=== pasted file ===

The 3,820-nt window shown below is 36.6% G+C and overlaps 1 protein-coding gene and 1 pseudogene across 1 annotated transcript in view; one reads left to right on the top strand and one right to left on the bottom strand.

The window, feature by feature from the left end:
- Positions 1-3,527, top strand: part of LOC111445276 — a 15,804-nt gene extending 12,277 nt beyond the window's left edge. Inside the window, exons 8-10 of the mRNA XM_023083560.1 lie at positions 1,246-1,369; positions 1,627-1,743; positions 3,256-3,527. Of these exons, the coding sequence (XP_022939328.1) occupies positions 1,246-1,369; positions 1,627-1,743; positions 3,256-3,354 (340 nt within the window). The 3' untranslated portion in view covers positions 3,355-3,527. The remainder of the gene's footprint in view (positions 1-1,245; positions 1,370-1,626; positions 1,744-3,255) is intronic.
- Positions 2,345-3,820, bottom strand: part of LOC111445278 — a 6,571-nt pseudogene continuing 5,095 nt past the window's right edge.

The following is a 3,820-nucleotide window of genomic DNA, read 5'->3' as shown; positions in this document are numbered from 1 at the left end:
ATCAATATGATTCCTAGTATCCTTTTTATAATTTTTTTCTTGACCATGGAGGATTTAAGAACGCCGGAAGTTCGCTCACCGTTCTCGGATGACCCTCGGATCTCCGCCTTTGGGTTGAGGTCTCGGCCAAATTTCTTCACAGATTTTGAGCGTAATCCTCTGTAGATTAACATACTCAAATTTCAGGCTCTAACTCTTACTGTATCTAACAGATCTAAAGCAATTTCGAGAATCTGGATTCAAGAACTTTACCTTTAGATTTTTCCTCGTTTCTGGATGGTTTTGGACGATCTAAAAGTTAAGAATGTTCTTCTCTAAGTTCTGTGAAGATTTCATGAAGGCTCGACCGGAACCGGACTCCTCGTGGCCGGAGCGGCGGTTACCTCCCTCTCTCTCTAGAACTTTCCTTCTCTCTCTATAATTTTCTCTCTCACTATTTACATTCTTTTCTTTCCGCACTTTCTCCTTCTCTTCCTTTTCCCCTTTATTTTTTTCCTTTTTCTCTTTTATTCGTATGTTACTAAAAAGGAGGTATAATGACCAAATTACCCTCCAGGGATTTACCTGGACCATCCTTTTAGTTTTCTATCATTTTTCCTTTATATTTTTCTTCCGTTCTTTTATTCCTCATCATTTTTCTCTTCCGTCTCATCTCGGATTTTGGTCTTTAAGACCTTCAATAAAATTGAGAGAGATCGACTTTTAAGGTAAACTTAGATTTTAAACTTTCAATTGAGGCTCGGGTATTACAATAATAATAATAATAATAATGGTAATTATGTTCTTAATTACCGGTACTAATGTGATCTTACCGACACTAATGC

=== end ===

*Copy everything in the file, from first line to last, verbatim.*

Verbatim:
The 3,820-nt window shown below is 36.6% G+C and overlaps 1 protein-coding gene and 1 pseudogene across 1 annotated transcript in view; one reads left to right on the top strand and one right to left on the bottom strand.

The window, feature by feature from the left end:
- Positions 1-3,527, top strand: part of LOC111445276 — a 15,804-nt gene extending 12,277 nt beyond the window's left edge. Inside the window, exons 8-10 of the mRNA XM_023083560.1 lie at positions 1,246-1,369; positions 1,627-1,743; positions 3,256-3,527. Of these exons, the coding sequence (XP_022939328.1) occupies positions 1,246-1,369; positions 1,627-1,743; positions 3,256-3,354 (340 nt within the window). The 3' untranslated portion in view covers positions 3,355-3,527. The remainder of the gene's footprint in view (positions 1-1,245; positions 1,370-1,626; positions 1,744-3,255) is intronic.
- Positions 2,345-3,820, bottom strand: part of LOC111445278 — a 6,571-nt pseudogene continuing 5,095 nt past the window's right edge.

The following is a 3,820-nucleotide window of genomic DNA, read 5'->3' as shown; positions in this document are numbered from 1 at the left end:
ATCAATATGATTCCTAGTATCCTTTTTATAATTTTTTTCTTGACCATGGAGGATTTAAGAACGCCGGAAGTTCGCTCACCGTTCTCGGATGACCCTCGGATCTCCGCCTTTGGGTTGAGGTCTCGGCCAAATTTCTTCACAGATTTTGAGCGTAATCCTCTGTAGATTAACATACTCAAATTTCAGGCTCTAACTCTTACTGTATCTAACAGATCTAAAGCAATTTCGAGAATCTGGATTCAAGAACTTTACCTTTAGATTTTTCCTCGTTTCTGGATGGTTTTGGACGATCTAAAAGTTAAGAATGTTCTTCTCTAAGTTCTGTGAAGATTTCATGAAGGCTCGACCGGAACCGGACTCCTCGTGGCCGGAGCGGCGGTTACCTCCCTCTCTCTCTAGAACTTTCCTTCTCTCTCTATAATTTTCTCTCTCACTATTTACATTCTTTTCTTTCCGCACTTTCTCCTTCTCTTCCTTTTCCCCTTTATTTTTTTCCTTTTTCTCTTTTATTCGTATGTTACTAAAAAGGAGGTATAATGACCAAATTACCCTCCAGGGATTTACCTGGACCATCCTTTTAGTTTTCTATCATTTTTCCTTTATATTTTTCTTCCGTTCTTTTATTCCTCATCATTTTTCTCTTCCGTCTCATCTCGGATTTTGGTCTTTAAGACCTTCAATAAAATTGAGAGAGATCGACTTTTAAGGTAAACTTAGATTTTAAACTTTCAATTGAGGCTCGGGTATTACAATAATAATAATAATAATAATGGTAATTATGTTCTTAATTACCGGTACTAATGTGATCTTACCGACACTAATGC